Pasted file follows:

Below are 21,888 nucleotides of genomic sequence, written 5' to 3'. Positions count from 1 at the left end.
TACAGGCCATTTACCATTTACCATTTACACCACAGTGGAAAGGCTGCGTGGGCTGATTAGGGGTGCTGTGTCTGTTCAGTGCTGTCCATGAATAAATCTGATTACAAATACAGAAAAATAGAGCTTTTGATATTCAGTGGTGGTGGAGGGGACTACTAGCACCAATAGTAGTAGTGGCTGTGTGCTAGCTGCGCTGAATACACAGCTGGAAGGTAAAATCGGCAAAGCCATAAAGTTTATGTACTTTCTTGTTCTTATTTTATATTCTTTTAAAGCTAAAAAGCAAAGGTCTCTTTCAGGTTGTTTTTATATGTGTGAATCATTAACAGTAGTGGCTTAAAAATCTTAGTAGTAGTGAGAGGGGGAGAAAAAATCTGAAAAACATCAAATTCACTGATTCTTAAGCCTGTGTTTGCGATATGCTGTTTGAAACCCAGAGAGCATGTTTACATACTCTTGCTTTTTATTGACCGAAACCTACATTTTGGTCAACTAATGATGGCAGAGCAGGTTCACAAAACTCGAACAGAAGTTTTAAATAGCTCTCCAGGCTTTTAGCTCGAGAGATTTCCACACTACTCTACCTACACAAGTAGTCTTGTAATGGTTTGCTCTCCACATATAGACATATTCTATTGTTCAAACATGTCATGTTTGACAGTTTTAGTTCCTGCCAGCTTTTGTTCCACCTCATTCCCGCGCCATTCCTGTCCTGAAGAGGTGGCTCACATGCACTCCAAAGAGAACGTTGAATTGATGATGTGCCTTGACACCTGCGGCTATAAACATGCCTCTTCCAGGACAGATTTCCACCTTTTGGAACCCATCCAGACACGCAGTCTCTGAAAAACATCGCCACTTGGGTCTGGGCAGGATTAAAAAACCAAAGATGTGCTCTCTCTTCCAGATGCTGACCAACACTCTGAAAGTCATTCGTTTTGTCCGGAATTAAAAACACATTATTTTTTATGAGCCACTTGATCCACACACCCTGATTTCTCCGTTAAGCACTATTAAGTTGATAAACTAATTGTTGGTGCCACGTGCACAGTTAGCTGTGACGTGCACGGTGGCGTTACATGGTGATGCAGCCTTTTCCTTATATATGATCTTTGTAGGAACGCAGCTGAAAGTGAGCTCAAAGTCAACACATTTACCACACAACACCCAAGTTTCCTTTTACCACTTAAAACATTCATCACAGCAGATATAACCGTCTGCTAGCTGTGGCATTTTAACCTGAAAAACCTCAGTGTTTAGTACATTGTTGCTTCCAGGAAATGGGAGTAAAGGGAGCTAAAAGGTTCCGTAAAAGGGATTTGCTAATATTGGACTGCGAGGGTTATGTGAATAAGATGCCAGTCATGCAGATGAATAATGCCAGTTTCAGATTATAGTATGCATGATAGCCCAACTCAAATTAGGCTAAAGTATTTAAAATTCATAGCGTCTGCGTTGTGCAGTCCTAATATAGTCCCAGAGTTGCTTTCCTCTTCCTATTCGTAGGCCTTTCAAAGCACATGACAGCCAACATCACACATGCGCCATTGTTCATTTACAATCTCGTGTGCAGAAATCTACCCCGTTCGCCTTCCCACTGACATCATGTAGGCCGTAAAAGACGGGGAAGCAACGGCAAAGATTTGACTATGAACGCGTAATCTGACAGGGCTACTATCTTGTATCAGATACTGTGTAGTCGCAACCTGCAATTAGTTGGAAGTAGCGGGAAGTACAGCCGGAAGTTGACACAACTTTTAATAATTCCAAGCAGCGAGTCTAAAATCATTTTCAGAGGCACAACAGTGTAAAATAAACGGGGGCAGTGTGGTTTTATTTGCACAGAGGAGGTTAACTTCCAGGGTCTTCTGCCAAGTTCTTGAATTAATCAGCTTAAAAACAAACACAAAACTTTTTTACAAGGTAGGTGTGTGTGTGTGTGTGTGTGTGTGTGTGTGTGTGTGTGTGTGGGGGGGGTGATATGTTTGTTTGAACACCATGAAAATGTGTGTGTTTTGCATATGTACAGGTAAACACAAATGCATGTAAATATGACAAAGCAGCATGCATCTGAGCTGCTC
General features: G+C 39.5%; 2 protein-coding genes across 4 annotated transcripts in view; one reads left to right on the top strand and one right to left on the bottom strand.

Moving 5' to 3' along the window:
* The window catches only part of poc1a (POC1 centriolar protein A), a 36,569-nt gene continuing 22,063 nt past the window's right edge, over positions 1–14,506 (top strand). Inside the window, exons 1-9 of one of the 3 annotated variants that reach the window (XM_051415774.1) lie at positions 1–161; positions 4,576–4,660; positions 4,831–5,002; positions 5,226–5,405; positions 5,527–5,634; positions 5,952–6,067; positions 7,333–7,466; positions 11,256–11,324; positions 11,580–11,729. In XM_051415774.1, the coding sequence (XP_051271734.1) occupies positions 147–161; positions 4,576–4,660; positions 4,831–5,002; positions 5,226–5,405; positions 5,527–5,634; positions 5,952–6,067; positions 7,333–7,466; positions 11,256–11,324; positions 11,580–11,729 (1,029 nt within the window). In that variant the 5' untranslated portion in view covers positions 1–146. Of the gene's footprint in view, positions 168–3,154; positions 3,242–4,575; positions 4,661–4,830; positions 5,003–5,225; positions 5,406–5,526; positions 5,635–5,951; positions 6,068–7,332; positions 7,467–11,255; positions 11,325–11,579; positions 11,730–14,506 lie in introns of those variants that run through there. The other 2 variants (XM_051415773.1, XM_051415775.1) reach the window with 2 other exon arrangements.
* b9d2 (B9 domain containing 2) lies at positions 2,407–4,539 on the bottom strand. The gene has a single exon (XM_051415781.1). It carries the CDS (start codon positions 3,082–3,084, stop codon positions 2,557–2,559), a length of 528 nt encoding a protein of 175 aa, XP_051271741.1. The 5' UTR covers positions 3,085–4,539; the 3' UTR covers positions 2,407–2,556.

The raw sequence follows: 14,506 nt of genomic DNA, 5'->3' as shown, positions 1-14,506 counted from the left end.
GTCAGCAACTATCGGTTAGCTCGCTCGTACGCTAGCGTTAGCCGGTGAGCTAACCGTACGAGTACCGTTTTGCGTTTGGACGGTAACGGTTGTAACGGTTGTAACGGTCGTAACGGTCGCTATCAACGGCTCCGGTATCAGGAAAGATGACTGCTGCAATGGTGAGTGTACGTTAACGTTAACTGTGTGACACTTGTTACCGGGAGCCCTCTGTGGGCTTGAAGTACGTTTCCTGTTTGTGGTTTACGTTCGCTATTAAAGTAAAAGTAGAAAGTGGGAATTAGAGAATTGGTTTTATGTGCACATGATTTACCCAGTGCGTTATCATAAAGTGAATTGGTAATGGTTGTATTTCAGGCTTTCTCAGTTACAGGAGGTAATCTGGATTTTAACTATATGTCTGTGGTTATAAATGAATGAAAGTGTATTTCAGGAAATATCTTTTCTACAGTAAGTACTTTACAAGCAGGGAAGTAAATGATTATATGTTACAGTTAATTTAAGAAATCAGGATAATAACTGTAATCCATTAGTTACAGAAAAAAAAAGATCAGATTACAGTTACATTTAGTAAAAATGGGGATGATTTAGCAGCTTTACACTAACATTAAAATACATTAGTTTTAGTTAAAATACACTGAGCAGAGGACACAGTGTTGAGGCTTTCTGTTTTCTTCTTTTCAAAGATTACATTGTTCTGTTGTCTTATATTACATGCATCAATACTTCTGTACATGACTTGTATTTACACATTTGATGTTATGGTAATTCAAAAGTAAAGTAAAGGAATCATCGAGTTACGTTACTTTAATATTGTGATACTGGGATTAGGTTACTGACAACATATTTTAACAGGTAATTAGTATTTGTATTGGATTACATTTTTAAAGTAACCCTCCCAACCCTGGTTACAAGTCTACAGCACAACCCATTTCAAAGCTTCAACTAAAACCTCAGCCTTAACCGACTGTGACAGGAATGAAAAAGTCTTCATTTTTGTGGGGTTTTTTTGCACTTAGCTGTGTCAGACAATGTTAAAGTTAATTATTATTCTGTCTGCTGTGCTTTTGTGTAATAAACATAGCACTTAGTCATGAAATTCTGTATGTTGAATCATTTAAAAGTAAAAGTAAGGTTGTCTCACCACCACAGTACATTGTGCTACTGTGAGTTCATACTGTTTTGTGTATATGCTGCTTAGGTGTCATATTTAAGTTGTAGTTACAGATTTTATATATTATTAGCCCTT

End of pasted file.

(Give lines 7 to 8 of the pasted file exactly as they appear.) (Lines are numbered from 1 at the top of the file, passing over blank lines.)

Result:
The raw sequence follows: 14,506 nt of genomic DNA, 5'->3' as shown, positions 1-14,506 counted from the left end.
GTCAGCAACTATCGGTTAGCTCGCTCGTACGCTAGCGTTAGCCGGTGAGCTAACCGTACGAGTACCGTTTTGCGTTTGGACGGTAACGGTTGTAACGGTTGTAACGGTCGTAACGGTCGCTATCAACGGCTCCGGTATCAGGAAAGATGACTGCTGCAATGGTGAGTGTACGTTAACGTTAACTGTGTGACACTTGTTACCGGGAGCCCTCTGTGGGCTTGAAGTACGTTTCCTGTTTGTGGTTTACGTTCGCTATTAAAGTAAAAGTAGAAAGTGGGAATTAGAGAATTGGTTTTATGTGCACATGATTTACCCAGTGCGTTATCATAAAGTGAATTGGTAATGGTTGTATTTCAGGCTTTCTCAGTTACAGGAGGTAATCTGGATTTTAACTATATGTCTGTGGTTATAAATGAATGAAAGTGTATTTCAGGAAATATCTTTTCTACAGTAAGTACTTTACAAGCAGGGAAGTAAATGATTATATGTTACAGTTAATTTAAGAAATCAGGATAATAACTGTAATCCATTAGTTACAGAAAAAAAAAGATCAGATTACAGTTACATTTAGTAAAAATGGGGATGATTTAGCAGCTTTACACTAACATTAAAATACATTAGTTTTAGTTAAAATACACTGAGCAGAGGACACAGTGTTGAGGCTTTCTGTTTTCTTCTTTTCAAAGATTACATTGTTCTGTTGTCTTATATTACATGCATCAATACTTCTGTACATGACTTGTATTTACACATTTGATGTTATGGTAATTCAAAAGTAAAGTAAAGGAATCATCGAGTTACGTTACTTTAATATTGTGATACTGGGATTAGGTTACTGACAACATATTTTAACAGGTAATTAGTATTTGTATTGGATTACATTTTTAAAGTAACCCTCCCAACCCTGGTTACAAGTCTACAGCACAACCCATTTCAAAGCTTCAACTAAAACCTCAGCCTTAACCGACTGTGACAGGAATGAAAAAGTCTTCATTTTTGTGGGGTTTTTTTGCACTTAGCTGTGTCAGACAATGTTAAAGTTAATTATTATTCTGTCTGCTGTGCTTTTGTGTAATAAACATAGCACTTAGTCATGAAATTCTGTATGTTGAATCATTTAAAAGTAAAAGTAAGGTTGTCTCACCACCACAGTACATTGTGCTACTGTGAGTTCATACTGTTTTGTGTATATGCTGCTTAGGTGTCATATTTAAGTTGTAGTTACAGATTTTATATATTATTAGCCCTT